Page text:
by Andy Bertke in COVID-19, Tax Services
During the height of COVID-19, Congress passed several significant Acts to help businesses and non-profits retain their employees. Two major programs emerged from that massive action: the Paycheck Protection Program (PPP) and the Employee Retention Tax Credit (ERTC). Both were instrumental in encouraging organizations to keep people on their payrolls and providing critically needed support to help make it happen.
The ERTC can still help businesses and non-profits – but it’s an area rife with fraud potential, and the IRS is watching closely. In this post, we’ll look at what to watch out for and how to make sure you’re covering your bases.
A little backstory
At the beginning of the pandemic, the PPP loan program was very popular and provided quick relief to shore up employment. And when the ERTC was initially enacted, organizations that had taken a PPP loan were disqualified from it. With a short timeline and uncertain future, the pressure was on – they had to choose. For most, the PPP loan program was the obvious choice.
The Consolidated Appropriations Act (CAA) of 2021 changed that. In short, this Act allowed businesses and non-profits to participate in the ERTC program even if they had received a PPP loan. That opened up a whole new world of opportunity to keep businesses and non-profits going strong.
The downside (and it’s a big one)
While the CAA opened up a new level of support for organizations that need it, it presented unprecedented challenges as well. These lifeblood programs have been ripe for fraudulent activity, and the ERTC has gained a spotlight reputation as an area of abuse, and the IRS has a laser eye focused on ERTC fraud.
IRS Small Business and Self-Employed Division Commissioner Lia Colbert says “Although the ERC was meant to do good, the IRS is very aware of third parties encouraging businesses to claim the credit. The IRS has warned employers to be on the lookout for third parties encouraging businesses to claim the credit. Although the IRS encourages taxpayers to take advantage of the credit, they are monitoring the situation very closely.”
That doesn’t mean you shouldn’t explore the opportunity if you want to see if your organization qualifies (our ERTC QuickTest can help give you a read on whether it’s right for you, and our team of experienced CPAs vet QuickTest responses before guiding you through next steps). In short, this is a viable credit and should be examined, but be fully informed by someone looking out for your best interest.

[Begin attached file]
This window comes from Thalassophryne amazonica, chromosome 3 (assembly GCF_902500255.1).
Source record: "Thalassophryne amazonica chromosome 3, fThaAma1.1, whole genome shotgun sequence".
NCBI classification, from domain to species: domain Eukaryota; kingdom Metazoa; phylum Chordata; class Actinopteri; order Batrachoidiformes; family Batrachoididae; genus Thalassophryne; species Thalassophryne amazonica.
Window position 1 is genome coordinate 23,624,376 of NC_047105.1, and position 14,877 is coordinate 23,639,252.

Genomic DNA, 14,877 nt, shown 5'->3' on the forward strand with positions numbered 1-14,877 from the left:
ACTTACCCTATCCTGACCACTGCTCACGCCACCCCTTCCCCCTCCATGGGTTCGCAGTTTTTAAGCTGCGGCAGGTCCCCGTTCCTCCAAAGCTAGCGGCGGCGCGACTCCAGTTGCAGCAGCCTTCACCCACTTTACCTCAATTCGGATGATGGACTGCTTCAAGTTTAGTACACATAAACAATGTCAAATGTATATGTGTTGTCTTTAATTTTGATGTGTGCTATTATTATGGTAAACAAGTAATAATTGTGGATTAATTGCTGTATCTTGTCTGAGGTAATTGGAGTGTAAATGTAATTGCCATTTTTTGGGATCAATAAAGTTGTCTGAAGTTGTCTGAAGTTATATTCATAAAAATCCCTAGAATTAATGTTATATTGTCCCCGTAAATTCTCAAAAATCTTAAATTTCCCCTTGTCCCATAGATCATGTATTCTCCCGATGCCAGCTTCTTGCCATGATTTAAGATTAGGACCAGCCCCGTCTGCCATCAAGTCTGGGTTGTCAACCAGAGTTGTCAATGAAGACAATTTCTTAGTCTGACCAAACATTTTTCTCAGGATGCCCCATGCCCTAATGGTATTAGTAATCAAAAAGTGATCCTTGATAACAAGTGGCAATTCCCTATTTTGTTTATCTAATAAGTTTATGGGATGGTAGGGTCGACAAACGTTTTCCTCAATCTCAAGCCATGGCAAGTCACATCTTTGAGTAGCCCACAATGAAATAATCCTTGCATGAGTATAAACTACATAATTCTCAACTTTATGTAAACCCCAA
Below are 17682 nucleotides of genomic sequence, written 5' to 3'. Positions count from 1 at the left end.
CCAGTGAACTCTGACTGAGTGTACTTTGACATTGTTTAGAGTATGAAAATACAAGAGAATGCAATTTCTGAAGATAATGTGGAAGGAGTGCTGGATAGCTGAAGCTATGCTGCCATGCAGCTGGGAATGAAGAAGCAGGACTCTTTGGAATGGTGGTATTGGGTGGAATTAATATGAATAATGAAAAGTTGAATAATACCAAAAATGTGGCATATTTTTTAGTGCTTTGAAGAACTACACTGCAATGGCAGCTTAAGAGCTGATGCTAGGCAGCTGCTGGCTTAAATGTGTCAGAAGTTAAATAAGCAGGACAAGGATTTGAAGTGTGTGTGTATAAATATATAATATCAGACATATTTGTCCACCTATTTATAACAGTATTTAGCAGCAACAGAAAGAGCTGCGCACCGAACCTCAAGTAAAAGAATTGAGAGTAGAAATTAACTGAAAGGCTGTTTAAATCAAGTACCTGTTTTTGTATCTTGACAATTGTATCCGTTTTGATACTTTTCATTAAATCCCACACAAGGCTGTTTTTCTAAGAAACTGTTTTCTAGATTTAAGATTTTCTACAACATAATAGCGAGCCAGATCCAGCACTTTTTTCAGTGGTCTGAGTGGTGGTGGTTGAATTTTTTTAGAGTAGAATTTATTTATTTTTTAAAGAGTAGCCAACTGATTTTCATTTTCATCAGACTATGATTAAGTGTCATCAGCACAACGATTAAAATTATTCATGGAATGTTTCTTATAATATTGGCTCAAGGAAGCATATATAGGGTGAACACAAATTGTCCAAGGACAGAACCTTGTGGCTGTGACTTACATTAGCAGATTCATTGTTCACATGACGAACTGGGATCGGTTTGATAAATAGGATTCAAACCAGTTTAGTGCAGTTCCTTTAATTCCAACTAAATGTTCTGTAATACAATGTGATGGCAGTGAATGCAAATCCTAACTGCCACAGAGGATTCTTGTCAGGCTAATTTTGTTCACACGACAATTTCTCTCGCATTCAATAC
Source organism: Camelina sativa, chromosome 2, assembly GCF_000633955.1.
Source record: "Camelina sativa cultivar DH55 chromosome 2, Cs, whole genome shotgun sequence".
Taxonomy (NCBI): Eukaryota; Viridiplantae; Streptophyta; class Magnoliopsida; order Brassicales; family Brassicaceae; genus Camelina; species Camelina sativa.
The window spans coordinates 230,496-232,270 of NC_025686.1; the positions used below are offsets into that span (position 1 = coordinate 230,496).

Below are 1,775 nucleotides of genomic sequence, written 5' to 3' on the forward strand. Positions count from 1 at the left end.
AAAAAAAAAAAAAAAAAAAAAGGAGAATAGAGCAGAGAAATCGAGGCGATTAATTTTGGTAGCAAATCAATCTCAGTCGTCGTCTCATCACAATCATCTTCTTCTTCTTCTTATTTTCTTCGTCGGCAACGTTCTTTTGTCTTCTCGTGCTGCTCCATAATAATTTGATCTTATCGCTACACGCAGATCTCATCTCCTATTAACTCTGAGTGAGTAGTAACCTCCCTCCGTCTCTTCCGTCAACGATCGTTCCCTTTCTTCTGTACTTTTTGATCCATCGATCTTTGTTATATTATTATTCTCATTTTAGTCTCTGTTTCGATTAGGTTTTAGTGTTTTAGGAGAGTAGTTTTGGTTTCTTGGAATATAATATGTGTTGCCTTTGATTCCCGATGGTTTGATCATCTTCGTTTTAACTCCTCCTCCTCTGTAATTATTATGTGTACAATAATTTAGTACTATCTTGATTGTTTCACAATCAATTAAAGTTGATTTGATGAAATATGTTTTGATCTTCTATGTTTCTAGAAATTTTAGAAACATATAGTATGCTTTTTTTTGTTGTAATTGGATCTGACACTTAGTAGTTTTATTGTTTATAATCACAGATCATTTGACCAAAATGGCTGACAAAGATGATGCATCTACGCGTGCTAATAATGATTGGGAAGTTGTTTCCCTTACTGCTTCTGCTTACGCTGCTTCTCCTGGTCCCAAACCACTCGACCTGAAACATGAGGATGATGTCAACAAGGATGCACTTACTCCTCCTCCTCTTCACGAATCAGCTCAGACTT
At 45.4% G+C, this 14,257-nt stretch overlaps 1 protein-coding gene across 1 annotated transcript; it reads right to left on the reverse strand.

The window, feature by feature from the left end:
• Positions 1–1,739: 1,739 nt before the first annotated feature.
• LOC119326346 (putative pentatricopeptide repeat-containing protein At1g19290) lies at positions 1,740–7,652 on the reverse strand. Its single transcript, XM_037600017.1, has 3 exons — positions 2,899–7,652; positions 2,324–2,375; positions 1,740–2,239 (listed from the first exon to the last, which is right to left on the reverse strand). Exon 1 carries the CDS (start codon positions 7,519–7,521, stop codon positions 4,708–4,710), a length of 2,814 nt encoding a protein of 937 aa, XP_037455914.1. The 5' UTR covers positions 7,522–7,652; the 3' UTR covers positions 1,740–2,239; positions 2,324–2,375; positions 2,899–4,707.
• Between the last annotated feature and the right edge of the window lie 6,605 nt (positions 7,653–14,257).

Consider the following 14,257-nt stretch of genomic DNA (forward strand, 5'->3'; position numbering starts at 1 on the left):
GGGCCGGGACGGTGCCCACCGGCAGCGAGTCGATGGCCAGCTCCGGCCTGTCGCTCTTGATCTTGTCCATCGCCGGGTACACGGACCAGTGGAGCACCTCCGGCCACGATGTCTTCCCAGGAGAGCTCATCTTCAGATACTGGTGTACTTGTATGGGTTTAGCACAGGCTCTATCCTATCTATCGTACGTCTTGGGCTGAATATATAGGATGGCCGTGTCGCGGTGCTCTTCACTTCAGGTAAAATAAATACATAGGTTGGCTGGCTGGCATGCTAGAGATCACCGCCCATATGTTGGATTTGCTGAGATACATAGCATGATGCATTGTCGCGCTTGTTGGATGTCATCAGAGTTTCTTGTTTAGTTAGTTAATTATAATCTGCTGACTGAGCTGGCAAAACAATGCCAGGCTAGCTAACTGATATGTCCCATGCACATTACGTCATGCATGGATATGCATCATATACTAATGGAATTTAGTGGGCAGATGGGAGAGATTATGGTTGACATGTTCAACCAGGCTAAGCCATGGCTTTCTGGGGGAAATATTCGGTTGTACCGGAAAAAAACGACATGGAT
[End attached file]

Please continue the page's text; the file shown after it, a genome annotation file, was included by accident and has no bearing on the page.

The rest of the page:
Warning signs to watch for
There are warning signs to watch out for:
- Advertised solicitations or unsolicited calls
- Large upfront fees
- Fees based on a percentage of the refund amount
- Broad-stroke promises that your company qualifies before any due diligence
- Suggest that your business has nothing to lose by submitting a claim
Be safe and be smart about the ERTC
The fact is that a business or non-profit may find itself in a far worse cash position if it has to pay back the credit than if it never took the credit in the first place.
It’s critical you select a trustworthy organization to carefully analyze the facts and circumstances surrounding qualification for the ERTC. The Barnes Dennig COVID-19 Advisory Team has prepared analyzes for hundreds of taxpayers – and the deliverable we provide you includes calculations and underlying support of the calculations. Plus, we prepare the amended 941s requesting the tax refund – signed by a CPA.
If you think you might qualify
If you think your organization might qualify for the ERTC, our top tax pros are here to help. Take the ERTC QuickTest, and our team will review your answers and contact you with our recommended next steps – even when the answer is that the ERTC probably doesn’t work for you.